Jareth Loveberry stamps his ticket towards the Derby aboard Two Phil’s in the Jeff Ruby Steaks (JennyPhoto/Past The Wire)
By Ross Blacker
This past weekend, riders Jareth Loveberry and Ken Tohill each won races that stamped their horse’s ticket to the first Saturday in May and a shot to win the Kentucky Derby. While both of their horses, barring injury, will be in the gate (Tohill’s mount, Sunland Derby longshot winner Wild On Ice has since been supplemented and therefore is eligible to run) it is no sure thing that these riders will be alongside their mounts.
While many so-called big-time outfits place horses in the Derby every year, there are some owners and trainers that literally have one shot, one chance at glory, and often times there is pressure from outside and even within the camp to make a jockey change. Some connections subscribe to the theory that knowing the horse ultimately is second and experience in big spots is of greater importance.
Bear in mind that the Derby is an anomaly in American racing since it is the only time these horses will ever face 19 others and experience not only navigating traffic but having a good sense of pace and not allowing the enormity of the moment to cloud or even overtake judgment is crucial.
In the case of Loveberry, who just three weeks sustained a hairline fracture in his tibia and came back quickly specifically to ride Jeff Ruby Steaks winner Two Phil’s, he has a long and successful association with the horse’s trainer Larry Rivelli. The partnership began at the now-defunct Arlington Park in Chicago and Loveberry actually moved his tack to Colonial Downs last summer to ride first call for Rivelli.
It is highly likely that Loveberry, who has publicly expressed on social media his excitement to ride in his very first Run for the Roses, has been assured that he has retained the mount and will be in Louisville the first Saturday in May assuming himself and the horse are healthy.
Tohill, who is the winningest rider in New Mexico history and despite prevailing in over 4,000 races and claiming north of $70M in lifetime purses, has never captured a graded stakes. That changed Sunday as Wild on Ice rewarded the faith of bettors (coming home at 35/1) and its connections. Given trainer Joel Marr’s history in New Mexico and familiarity with Tohill, it looks promising that the 59-year-old will get a Derby ride.
However, one needs to look back only as far as 2009 when regular riders Chantal Sutherland and then Casey Lambert were taken off eventual Derby (and Sunland Derby winner) victor Mine that Bird in favor of Calvin Borel. While there are examples of jockeys, despite public assurances and sentiment on their side, you only need to go back one year as 2022 Derby winner Rich Strike was piloted by little-known rider Sonny Leon as the trainer Eric Reed and the owners stayed loyal to their guy.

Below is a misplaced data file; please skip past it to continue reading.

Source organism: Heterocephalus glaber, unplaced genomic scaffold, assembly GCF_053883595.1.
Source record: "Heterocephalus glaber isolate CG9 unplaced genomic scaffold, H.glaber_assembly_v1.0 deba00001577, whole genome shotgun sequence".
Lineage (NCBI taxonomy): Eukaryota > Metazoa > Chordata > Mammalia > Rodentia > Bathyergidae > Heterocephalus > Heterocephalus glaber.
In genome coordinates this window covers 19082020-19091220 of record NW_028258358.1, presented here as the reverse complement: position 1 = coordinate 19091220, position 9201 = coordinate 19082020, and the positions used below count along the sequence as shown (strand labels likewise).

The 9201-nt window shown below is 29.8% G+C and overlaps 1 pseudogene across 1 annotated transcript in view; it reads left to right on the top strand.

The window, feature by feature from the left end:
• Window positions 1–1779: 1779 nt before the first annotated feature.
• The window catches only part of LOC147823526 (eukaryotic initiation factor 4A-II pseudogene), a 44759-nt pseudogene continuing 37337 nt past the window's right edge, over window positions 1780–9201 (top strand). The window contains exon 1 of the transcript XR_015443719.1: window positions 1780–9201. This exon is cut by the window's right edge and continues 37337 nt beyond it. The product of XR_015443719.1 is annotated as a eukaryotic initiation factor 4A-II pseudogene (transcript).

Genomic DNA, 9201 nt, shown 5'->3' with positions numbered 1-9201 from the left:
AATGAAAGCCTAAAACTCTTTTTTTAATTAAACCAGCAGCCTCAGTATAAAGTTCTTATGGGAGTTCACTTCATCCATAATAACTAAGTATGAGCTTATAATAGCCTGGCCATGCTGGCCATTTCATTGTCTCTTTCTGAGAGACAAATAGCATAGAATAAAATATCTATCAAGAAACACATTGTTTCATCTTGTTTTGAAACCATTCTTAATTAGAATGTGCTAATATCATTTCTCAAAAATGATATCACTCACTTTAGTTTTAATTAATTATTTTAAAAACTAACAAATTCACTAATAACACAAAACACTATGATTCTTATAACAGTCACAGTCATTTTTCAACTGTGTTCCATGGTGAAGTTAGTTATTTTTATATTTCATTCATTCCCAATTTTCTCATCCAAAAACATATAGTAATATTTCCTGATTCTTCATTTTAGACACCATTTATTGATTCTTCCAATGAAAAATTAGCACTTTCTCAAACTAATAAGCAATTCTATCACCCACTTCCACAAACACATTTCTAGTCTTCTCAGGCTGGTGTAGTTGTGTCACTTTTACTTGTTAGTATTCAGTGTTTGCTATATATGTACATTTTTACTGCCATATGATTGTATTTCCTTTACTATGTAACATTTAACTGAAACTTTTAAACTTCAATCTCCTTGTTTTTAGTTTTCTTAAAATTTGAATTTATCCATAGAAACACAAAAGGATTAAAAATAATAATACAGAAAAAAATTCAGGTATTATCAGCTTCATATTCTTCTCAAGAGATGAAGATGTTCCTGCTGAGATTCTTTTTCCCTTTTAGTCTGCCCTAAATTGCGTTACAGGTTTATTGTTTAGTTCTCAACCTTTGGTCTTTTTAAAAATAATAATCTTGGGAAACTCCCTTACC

The story of Rich Strike is well known given its recency and given Leon’s nearly flawless ride, although some will argue that a suicidal early pace provided an ideal setup, may give connections going forward more reasons to stick with the jock that brought them to the brightest light in the sport.
Historical Look Back
In this space, I have chosen to shine the spotlight on jockeys since 2000 who beat the odds and got the call to go to Louisville, retaining mounts as connections of their horse valued familiarity with their animal over experience in big races. As you will undoubtedly glean from this chart, there have been varying degrees of success and in retrospect, some of these decisions to stay loyal were probably correct while others were not.
With the amount of money being spent and especially today, the proliferation of super trainers with a cadre of Derby horses year in and year out when under-the-radar connections (on the national stage) get the chance to run for the roses, it is definitely a difficult decision. It can be argued that yes the horse population in America continues to dwindle threatening the long-term survival of the game yet making the chances of getting a Derby horse greater. However, the reality remains that the odds of getting a horse from a breeding shed, sale or even claiming race to Louisville is astronomical and extremely unlikely.
Keep in mind that some jockeys who rode Derbys in the past may not be recognizable to all fans today. However, at the time they loaded in the gate the first Saturday in May, there were at the top of the sport and jockey standings, or close to it at the time and in some cases even today. Examples of these types of riders included Eibar Coa, Kevin Krigger, John McKee Donnie Meche, Larry Melancon and Luis Quinonez. Not immortals of the sport by any means, but certainly at the time, they were successful and profitable riders.
Mario Pino, who may not be widely known to casual observers of the sport, rode Hard Spun to a second-place showing in 2007 for trainer Larry Jones. The recently-retired Pino is a legend of the game though, capturing 7,001 wins in a career that began in 1977 and ended in 2021.